Do it! Drink a bunch of mulled wine and go caroling. Nothing says “Christmas” like a gaggle of sloshed carolers trampling your lawn or Bill O’Reilly’s annual cry about the “War on Christmas”. Someone has books to sell.
This week’s subheading inspiration is actually just “Go Caroling Day”. We took artistic liberty, as if there’s any left in the U.S. not approved by Kim Jong Il’s mini-me, and added “Get Drunk” because, well, that’s what we’d do.
Overall, this week in economics fared better than Madonna’s trust in security. Housing remains the unpredictable drunk girl at your office holiday party. Why must she be so loud and so close?!
First on Monday, the Federal Reserve reported its November U.S. Industrial Production Index that showed an increase of industrial production by 1.3 percent after October’s 0.1 percent increase. This is the largest gain in four and a half years and suggests that manufacturing/economic relations are better than Jolie/Pascal relations. Job seekers seeking jobs should seek jobs in manufacturing.
Then, the National Association of Home Builders (NAHB) released its December Housing Market Index, which fell one point to 57 from November’s 58 points. This somewhat flat trajectory remains two points within September’s nine-year high of 59 and is the sixth month in a row above 50. 50 points suggests economic expansion, like 50th birthdays suggests waistline expansion.
Home builder sentiment slipped in three of the four U.S. regions, but rose in the West to its highest since December 2005. Similar to the unexpected response of gifting a banana and an onion for Christmas, home builders are expected to remain confident into 2015. The future expectations component kept the index up, while a dearth of first-time home buyers was the drag.
Continuing with the somewhat mixed housing data on Tuesday, the Commerce Department’s November Housing Starts Index was released. It showed that new home construction starts fell 1.6 percent last month to 1.03 million, after October’s upwardly revised increase of 1.7 percent. This is the third straight month with starts above one million, the first such occurrence since early 2008. November’s strength was multi-family starts, typically rentals. Its weakness was building permits. Overall, housing growth is flat to modestly positive and suggests it’s a good time to look at homes if you’re looking for a home.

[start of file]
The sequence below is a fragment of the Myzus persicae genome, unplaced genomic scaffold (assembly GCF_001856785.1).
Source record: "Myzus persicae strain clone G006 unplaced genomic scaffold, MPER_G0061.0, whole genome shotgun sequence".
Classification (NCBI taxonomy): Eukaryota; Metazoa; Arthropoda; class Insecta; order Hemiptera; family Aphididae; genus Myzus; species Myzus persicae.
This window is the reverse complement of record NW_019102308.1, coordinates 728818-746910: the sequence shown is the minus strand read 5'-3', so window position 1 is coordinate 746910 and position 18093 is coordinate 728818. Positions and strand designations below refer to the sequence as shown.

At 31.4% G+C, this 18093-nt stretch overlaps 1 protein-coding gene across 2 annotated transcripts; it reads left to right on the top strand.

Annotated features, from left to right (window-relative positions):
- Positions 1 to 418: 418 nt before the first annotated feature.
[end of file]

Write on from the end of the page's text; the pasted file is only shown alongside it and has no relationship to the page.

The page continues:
Wednesday brought the Labor Department’s November Consumer Price Index (CPI), which dropped sharply by 0.3 percent, after October’s unchanged reading from September. This is the largest drop since December 2008 and a faster surrender than Sony Pictures. Energy prices plunged 3.8 percent from October, led by a 6.6 percent drop in gasoline prices, as you’ve no doubt perceived at the pump. Excluding food and energy, consumer prices increased 0.1 percent. Save this savings.
The Conference Board’s November Index of Leading Indicators was released on Thursday and showed a 0.6 percent increase in November, its third straight monthly advance. This follows October’s 0.9 percent increase and confirms the only thing improving more quickly than the economy is the Democrat voter pool (a.k.a. U.S./Cuba relations).
Friday was Quadruple Witching, which you’d logically believe meant the last four broom pilots I worked for were up to their witchy ways again, but you’d be wrong. It’s actually the term for the somewhat rare occurrence when various stock index futures, stock index options, stock options and single stock futures all expire on the same day. That’s a bit of stock market edification for your early morning.
All signs point to an improving economy, albeit with too many 2008 references, and we’re happy to see consumer spending isn’t rising faster than wages. Stay judicious with spending, investing and saving. The current bull market run, which started in March 2009, is the fourth longest bull market run in history. As of today, the annual Santa Claus rally seems to be as reliable as San Francisco’s naked Santa run. And, per Barron’s, the bull should continue its run into 2015.
Use these economic and stock market opportunities to repair past mistakes and prepare for future ones. Participating in such gains doesn’t require an expensive money manager, either, as is evidenced by the fact that 85 percent of actively managed large cap mutual funds are trailing the S&P 500 year-to-date. That’s per Goldman Sachs, who has a vested interest in selling expensive advice to the rich.
Speaking of having books to sell, keep your eyes peeled for our fourth book and first full-length book, 4: The Four Principles of a Debt Free Life, coming Friday, January 2, 2015. If you need help with the nitty gritty steps to climb out of debt, this fun read will give you four simple steps to do so.
That’s this week’s #moneyconscious Mash Up. Come back every Saturday for our nonsensical take on a snoozer topic.